Will Straw, Exec Director of Britain Stronger In Europe, has the business case for Britain remaining in the EU
Since before the Industrial Revolution, Britain has been a powerful trading nation with a dynamic economy at the centre of European and world affairs. That’s how we became the strong, proud, prosperous country we are today. That’s also why the choice facing us in the upcoming referendum on our membership of the European Union is the biggest we’ve ever had to make.
Now, the referendum raises a number of questions about the sort of future we back for Britain.
Do we want Britain to remain part of the biggest duty free area on the planet? Or do we want to walk away, risking jobs and weakening our economy?
Do we want the UK to continue to lead in the world by leading in Europe? Or do we turn our back on Europe, diminishing our influence on the world stage?
And do we protect our ability to combat the cross-border threats the UK faces, whether serious crime, international terrorism or climate change. Or do we reject the partnerships that make that possible?
In short, do we choose to be stronger, with an economy that creates opportunity for future generations and the power to shape the future, or do we choose to be weaker, less able to influence global developments that risk harming our economy and compromising our safety?
Being in Europe makes British business stronger. Half of everything British exporters sell to the rest of the world we sell to customers in the EU. And we get around £26 billion of investment into the UK per year from Europe. That’s why the Confederation of British Industry estimates that 3 million jobs in Britain are linked to trade with the rest of Europe.
That’s why businesses of all sizes and in all sectors have warned that leaving Europe would be bad news. From banks to farmers to manufacturers, the consensus that Britain is stronger in Europe is increasingly clear amongst UK business.
Trade with the rest of the world is stronger for our place in Europe too. Because negotiating trade deals as part of a 500 million-strong economy gives us clout we could never have on our own. Thanks to our membership of the European Union, we benefit from free trade agreements with more than 50 countries around the world. And we are also trading more and more with rising economies like China, India and Brazil with whom the EU is negotiating future trade and investment agreements, as it is with the United States.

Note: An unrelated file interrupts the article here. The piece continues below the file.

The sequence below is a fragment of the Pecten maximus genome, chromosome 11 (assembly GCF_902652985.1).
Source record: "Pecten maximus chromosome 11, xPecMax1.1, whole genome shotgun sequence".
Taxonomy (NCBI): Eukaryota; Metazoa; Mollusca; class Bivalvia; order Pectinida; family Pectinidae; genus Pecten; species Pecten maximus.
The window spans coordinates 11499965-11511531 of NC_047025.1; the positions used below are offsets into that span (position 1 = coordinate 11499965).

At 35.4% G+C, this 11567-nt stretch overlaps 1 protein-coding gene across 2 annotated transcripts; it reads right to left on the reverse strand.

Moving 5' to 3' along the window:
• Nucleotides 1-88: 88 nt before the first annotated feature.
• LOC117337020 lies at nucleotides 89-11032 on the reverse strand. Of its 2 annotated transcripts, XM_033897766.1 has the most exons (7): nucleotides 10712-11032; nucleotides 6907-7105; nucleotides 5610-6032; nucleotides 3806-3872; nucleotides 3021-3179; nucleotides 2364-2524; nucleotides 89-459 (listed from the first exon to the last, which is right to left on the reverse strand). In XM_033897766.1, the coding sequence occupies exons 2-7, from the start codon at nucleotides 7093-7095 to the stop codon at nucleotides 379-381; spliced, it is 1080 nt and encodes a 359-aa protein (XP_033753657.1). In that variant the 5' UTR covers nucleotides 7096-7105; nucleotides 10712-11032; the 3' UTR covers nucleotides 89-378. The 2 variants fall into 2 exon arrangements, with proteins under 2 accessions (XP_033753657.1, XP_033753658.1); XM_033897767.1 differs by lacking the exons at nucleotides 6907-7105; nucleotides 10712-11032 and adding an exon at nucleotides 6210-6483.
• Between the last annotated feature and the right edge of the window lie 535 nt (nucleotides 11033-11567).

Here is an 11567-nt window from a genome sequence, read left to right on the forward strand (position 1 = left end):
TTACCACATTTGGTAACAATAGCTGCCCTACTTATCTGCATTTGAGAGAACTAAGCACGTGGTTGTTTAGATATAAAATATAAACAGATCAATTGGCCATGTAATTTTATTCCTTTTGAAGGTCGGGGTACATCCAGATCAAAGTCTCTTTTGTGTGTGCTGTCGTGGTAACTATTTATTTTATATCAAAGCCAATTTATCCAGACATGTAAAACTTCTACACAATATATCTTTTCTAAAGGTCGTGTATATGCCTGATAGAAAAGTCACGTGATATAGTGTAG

It’s not an either or: Britain can and does trade with Europe while building prosperous trading relationships with the rest of the world. And when it comes to negotiating free trade agreements we are stronger doing so through the EU.
So while the referendum is rightly a choice that the British people will have to make – maybe as soon as June this year – British businesses have a stake in the choice too. They have a stake not only because it’s their goods and services that could be hit with tariffs if we voted to leave, but also because the public deserves a well-informed debate. There is an important role for business in providing that information and giving their view.
From bike manufacturers in Hammersmith to tea importers in Wales, businesses have already started making the case that British business is stronger in Europe. But as the referendum approaches we need more to join the discussion. I encourage any business with something to gain or lose from the referendum to say so and say so now.
Because leaving the EU would risk the UK’s future prosperity. Going out on our own is a risk we simply can’t afford to take – not for the UK public who are £3,000 per household better off per year because of our membership or for the nearly 200,000 UK businesses who trade with the EU.
Read Vote Leave’s argument for Brexit here.
Weber Shandwick is hosting a debate on Brexit on 7th June. For more information, visit: http://webershandwick.co.uk/the-weber-shandwick-brexit-business-debate/